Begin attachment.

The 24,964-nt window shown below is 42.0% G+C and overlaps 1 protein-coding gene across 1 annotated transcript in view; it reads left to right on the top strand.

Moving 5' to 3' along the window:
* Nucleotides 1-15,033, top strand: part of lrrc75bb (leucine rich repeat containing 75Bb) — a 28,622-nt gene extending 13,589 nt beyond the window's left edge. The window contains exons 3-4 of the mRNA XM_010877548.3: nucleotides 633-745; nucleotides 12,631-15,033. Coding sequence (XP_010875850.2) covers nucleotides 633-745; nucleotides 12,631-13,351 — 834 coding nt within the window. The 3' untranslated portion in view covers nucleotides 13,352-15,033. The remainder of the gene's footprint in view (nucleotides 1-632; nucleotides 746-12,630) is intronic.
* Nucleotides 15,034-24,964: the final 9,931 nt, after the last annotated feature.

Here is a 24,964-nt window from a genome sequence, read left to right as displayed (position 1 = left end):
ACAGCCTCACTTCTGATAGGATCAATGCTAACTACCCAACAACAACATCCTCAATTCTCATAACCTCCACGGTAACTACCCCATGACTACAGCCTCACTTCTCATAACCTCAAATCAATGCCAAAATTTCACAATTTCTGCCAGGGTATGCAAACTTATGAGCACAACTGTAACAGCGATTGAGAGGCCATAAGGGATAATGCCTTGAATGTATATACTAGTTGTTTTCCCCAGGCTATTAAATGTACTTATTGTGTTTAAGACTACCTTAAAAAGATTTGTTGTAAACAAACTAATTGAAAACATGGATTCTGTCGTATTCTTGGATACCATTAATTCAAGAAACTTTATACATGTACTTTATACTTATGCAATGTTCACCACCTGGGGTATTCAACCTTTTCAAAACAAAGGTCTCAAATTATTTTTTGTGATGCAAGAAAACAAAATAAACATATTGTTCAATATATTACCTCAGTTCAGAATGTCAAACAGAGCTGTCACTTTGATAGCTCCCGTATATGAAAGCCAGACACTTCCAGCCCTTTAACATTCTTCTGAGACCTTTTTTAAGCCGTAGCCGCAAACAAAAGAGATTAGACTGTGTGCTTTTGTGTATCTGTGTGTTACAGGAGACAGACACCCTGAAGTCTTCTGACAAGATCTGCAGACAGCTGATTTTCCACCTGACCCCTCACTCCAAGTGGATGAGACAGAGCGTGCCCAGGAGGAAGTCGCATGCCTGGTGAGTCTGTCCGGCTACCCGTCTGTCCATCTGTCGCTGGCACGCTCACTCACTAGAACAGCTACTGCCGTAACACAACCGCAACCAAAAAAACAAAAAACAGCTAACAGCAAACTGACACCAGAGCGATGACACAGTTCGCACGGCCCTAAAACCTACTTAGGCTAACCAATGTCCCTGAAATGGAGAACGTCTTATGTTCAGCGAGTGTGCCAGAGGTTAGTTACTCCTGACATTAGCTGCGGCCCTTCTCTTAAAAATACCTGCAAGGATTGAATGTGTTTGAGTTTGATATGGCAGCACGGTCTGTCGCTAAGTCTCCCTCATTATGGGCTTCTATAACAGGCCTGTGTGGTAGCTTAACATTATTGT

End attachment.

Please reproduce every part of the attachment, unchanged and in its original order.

The 24,964-nt window shown below is 42.0% G+C and overlaps 1 protein-coding gene across 1 annotated transcript in view; it reads left to right on the top strand.

Moving 5' to 3' along the window:
* Nucleotides 1-15,033, top strand: part of lrrc75bb (leucine rich repeat containing 75Bb) — a 28,622-nt gene extending 13,589 nt beyond the window's left edge. The window contains exons 3-4 of the mRNA XM_010877548.3: nucleotides 633-745; nucleotides 12,631-15,033. Coding sequence (XP_010875850.2) covers nucleotides 633-745; nucleotides 12,631-13,351 — 834 coding nt within the window. The 3' untranslated portion in view covers nucleotides 13,352-15,033. The remainder of the gene's footprint in view (nucleotides 1-632; nucleotides 746-12,630) is intronic.
* Nucleotides 15,034-24,964: the final 9,931 nt, after the last annotated feature.

Here is a 24,964-nt window from a genome sequence, read left to right as displayed (position 1 = left end):
ACAGCCTCACTTCTGATAGGATCAATGCTAACTACCCAACAACAACATCCTCAATTCTCATAACCTCCACGGTAACTACCCCATGACTACAGCCTCACTTCTCATAACCTCAAATCAATGCCAAAATTTCACAATTTCTGCCAGGGTATGCAAACTTATGAGCACAACTGTAACAGCGATTGAGAGGCCATAAGGGATAATGCCTTGAATGTATATACTAGTTGTTTTCCCCAGGCTATTAAATGTACTTATTGTGTTTAAGACTACCTTAAAAAGATTTGTTGTAAACAAACTAATTGAAAACATGGATTCTGTCGTATTCTTGGATACCATTAATTCAAGAAACTTTATACATGTACTTTATACTTATGCAATGTTCACCACCTGGGGTATTCAACCTTTTCAAAACAAAGGTCTCAAATTATTTTTTGTGATGCAAGAAAACAAAATAAACATATTGTTCAATATATTACCTCAGTTCAGAATGTCAAACAGAGCTGTCACTTTGATAGCTCCCGTATATGAAAGCCAGACACTTCCAGCCCTTTAACATTCTTCTGAGACCTTTTTTAAGCCGTAGCCGCAAACAAAAGAGATTAGACTGTGTGCTTTTGTGTATCTGTGTGTTACAGGAGACAGACACCCTGAAGTCTTCTGACAAGATCTGCAGACAGCTGATTTTCCACCTGACCCCTCACTCCAAGTGGATGAGACAGAGCGTGCCCAGGAGGAAGTCGCATGCCTGGTGAGTCTGTCCGGCTACCCGTCTGTCCATCTGTCGCTGGCACGCTCACTCACTAGAACAGCTACTGCCGTAACACAACCGCAACCAAAAAAACAAAAAACAGCTAACAGCAAACTGACACCAGAGCGATGACACAGTTCGCACGGCCCTAAAACCTACTTAGGCTAACCAATGTCCCTGAAATGGAGAACGTCTTATGTTCAGCGAGTGTGCCAGAGGTTAGTTACTCCTGACATTAGCTGCGGCCCTTCTCTTAAAAATACCTGCAAGGATTGAATGTGTTTGAGTTTGATATGGCAGCACGGTCTGTCGCTAAGTCTCCCTCATTATGGGCTTCTATAACAGGCCTGTGTGGTAGCTTAACATTATTGT